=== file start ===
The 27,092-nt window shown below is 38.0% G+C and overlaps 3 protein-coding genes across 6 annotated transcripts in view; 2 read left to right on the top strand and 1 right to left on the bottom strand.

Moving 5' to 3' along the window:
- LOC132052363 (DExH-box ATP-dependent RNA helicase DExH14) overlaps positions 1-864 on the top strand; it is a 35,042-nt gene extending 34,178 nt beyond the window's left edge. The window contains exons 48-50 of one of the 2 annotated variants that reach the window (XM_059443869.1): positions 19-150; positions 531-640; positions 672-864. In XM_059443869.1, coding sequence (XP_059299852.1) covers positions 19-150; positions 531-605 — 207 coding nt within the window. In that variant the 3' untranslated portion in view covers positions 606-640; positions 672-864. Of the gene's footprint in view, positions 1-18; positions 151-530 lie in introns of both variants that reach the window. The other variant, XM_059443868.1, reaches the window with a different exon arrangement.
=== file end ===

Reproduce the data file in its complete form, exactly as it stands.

The 27,092-nt window shown below is 38.0% G+C and overlaps 3 protein-coding genes across 6 annotated transcripts in view; 2 read left to right on the top strand and 1 right to left on the bottom strand.

Moving 5' to 3' along the window:
- LOC132052363 (DExH-box ATP-dependent RNA helicase DExH14) overlaps positions 1-864 on the top strand; it is a 35,042-nt gene extending 34,178 nt beyond the window's left edge. The window contains exons 48-50 of one of the 2 annotated variants that reach the window (XM_059443869.1): positions 19-150; positions 531-640; positions 672-864. In XM_059443869.1, coding sequence (XP_059299852.1) covers positions 19-150; positions 531-605 — 207 coding nt within the window. In that variant the 3' untranslated portion in view covers positions 606-640; positions 672-864. Of the gene's footprint in view, positions 1-18; positions 151-530 lie in introns of both variants that reach the window. The other variant, XM_059443868.1, reaches the window with a different exon arrangement.